When I hear scholars such as Cornel West lambasting President Obama for giving oligarchs and corporate America a free pass and for failing to make the "war on poverty" a top priority, I cringe. Not because I believe that Professor West's criticisms have no merit; I cringe because I know that that Obama's detractors will try to use it as rhetoric to further discredit him. At the end of the day, he gives his heart and soul to his presidency and he should be afforded the respect that his position demands. At the end of the day, there may be a small percentage of the criticisms that may be warranted, but nobody's perfect.

What grade should his presidency receive?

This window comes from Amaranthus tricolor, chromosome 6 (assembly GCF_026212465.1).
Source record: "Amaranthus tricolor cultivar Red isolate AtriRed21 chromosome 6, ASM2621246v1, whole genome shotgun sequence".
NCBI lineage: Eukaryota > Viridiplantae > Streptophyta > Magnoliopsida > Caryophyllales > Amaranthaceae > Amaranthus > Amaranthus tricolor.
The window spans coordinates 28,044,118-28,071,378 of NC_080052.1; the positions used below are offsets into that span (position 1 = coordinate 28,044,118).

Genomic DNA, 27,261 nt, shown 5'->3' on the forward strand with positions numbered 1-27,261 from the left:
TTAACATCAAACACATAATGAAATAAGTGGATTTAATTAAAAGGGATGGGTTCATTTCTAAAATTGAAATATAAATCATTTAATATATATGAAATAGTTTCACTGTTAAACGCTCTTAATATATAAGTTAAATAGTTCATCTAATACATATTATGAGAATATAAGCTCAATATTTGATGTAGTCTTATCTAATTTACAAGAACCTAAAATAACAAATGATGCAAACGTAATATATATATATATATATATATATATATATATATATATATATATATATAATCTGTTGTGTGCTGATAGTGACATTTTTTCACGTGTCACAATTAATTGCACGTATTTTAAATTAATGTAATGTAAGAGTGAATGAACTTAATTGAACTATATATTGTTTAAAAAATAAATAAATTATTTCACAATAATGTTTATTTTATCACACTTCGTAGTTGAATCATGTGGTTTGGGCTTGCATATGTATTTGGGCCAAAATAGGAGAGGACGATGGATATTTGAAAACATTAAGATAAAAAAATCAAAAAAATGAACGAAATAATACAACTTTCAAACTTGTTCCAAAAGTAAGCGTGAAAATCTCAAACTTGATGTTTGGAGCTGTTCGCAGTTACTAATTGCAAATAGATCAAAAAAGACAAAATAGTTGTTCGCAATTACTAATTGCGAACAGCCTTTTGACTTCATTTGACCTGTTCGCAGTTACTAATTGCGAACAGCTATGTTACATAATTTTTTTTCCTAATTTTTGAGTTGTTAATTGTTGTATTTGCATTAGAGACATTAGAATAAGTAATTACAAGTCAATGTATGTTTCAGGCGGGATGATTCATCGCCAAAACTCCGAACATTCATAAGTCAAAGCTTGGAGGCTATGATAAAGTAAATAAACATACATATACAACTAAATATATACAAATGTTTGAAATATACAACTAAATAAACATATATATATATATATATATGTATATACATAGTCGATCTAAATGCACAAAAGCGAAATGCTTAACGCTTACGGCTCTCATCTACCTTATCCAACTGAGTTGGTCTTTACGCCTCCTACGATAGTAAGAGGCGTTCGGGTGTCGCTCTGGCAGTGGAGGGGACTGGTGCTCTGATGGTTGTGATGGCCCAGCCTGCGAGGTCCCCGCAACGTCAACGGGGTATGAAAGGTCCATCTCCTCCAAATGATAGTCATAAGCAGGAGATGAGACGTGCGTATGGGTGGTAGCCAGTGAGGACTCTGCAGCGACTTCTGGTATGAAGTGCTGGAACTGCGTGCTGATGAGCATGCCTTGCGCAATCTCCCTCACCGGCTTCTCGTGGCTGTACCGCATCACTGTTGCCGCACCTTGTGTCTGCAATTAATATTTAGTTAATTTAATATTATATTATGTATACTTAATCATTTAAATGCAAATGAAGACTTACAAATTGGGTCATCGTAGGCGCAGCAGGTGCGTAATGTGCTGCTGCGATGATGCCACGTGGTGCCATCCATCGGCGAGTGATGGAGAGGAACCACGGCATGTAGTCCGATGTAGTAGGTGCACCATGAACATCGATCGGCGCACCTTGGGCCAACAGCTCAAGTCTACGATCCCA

As I stated earlier in this piece, when Obama assumed the presidency, he was charged with resolving a nasty set of problems and issues. In response to this, his administration rose to the challenge and fostered positive change and progress in America. Because of this, I think the president deserves an B+, which reflects his solid record as Commander-in-Chief.

At the end of the day, we are all entitled to our own opinion, and I am sure that many on the right and left will disagree with my assessment. So remember, my opinions are just that, my opinions. I am looking forward to reading your comments and I encourage you to use this article as a springboard for discussion.